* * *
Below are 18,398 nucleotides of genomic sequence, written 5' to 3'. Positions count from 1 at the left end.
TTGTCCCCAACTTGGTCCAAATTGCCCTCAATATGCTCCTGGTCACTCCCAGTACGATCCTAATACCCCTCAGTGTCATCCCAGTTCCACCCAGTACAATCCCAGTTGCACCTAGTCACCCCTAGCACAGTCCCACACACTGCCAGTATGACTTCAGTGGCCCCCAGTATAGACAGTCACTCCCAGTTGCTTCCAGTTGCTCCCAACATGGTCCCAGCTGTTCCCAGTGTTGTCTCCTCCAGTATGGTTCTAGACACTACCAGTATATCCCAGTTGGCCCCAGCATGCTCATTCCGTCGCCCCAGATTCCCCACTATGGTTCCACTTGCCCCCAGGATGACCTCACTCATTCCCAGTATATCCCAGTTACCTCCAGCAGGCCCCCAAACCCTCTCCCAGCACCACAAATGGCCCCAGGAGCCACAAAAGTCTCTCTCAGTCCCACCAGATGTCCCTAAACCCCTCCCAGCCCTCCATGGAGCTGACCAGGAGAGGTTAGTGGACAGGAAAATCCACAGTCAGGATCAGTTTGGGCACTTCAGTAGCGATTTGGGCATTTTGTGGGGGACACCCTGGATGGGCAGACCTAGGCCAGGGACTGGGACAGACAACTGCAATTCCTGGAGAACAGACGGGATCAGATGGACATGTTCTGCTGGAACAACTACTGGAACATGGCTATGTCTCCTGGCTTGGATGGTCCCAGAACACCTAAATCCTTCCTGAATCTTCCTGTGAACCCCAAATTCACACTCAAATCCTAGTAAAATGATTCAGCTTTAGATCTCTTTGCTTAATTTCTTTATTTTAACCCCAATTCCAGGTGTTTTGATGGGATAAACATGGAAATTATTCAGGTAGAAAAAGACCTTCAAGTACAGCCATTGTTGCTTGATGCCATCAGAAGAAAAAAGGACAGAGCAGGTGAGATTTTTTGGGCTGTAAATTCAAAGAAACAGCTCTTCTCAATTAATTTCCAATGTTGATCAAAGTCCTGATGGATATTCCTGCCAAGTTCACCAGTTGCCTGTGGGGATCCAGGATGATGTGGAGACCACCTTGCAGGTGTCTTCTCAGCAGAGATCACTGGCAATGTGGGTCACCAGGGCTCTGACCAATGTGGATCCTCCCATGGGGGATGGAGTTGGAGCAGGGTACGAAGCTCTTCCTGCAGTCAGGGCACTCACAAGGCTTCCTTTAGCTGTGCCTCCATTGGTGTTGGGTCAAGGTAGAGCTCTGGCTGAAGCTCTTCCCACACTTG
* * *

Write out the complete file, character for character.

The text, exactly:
Below are 18,398 nucleotides of genomic sequence, written 5' to 3'. Positions count from 1 at the left end.
TTGTCCCCAACTTGGTCCAAATTGCCCTCAATATGCTCCTGGTCACTCCCAGTACGATCCTAATACCCCTCAGTGTCATCCCAGTTCCACCCAGTACAATCCCAGTTGCACCTAGTCACCCCTAGCACAGTCCCACACACTGCCAGTATGACTTCAGTGGCCCCCAGTATAGACAGTCACTCCCAGTTGCTTCCAGTTGCTCCCAACATGGTCCCAGCTGTTCCCAGTGTTGTCTCCTCCAGTATGGTTCTAGACACTACCAGTATATCCCAGTTGGCCCCAGCATGCTCATTCCGTCGCCCCAGATTCCCCACTATGGTTCCACTTGCCCCCAGGATGACCTCACTCATTCCCAGTATATCCCAGTTACCTCCAGCAGGCCCCCAAACCCTCTCCCAGCACCACAAATGGCCCCAGGAGCCACAAAAGTCTCTCTCAGTCCCACCAGATGTCCCTAAACCCCTCCCAGCCCTCCATGGAGCTGACCAGGAGAGGTTAGTGGACAGGAAAATCCACAGTCAGGATCAGTTTGGGCACTTCAGTAGCGATTTGGGCATTTTGTGGGGGACACCCTGGATGGGCAGACCTAGGCCAGGGACTGGGACAGACAACTGCAATTCCTGGAGAACAGACGGGATCAGATGGACATGTTCTGCTGGAACAACTACTGGAACATGGCTATGTCTCCTGGCTTGGATGGTCCCAGAACACCTAAATCCTTCCTGAATCTTCCTGTGAACCCCAAATTCACACTCAAATCCTAGTAAAATGATTCAGCTTTAGATCTCTTTGCTTAATTTCTTTATTTTAACCCCAATTCCAGGTGTTTTGATGGGATAAACATGGAAATTATTCAGGTAGAAAAAGACCTTCAAGTACAGCCATTGTTGCTTGATGCCATCAGAAGAAAAAAGGACAGAGCAGGTGAGATTTTTTGGGCTGTAAATTCAAAGAAACAGCTCTTCTCAATTAATTTCCAATGTTGATCAAAGTCCTGATGGATATTCCTGCCAAGTTCACCAGTTGCCTGTGGGGATCCAGGATGATGTGGAGACCACCTTGCAGGTGTCTTCTCAGCAGAGATCACTGGCAATGTGGGTCACCAGGGCTCTGACCAATGTGGATCCTCCCATGGGGGATGGAGTTGGAGCAGGGTACGAAGCTCTTCCTGCAGTCAGGGCACTCACAAGGCTTCCTTTAGCTGTGCCTCCATTGGTGTTGGGTCAAGGTAGAGCTCTGGCTGAAGCTCTTCCCACACTTG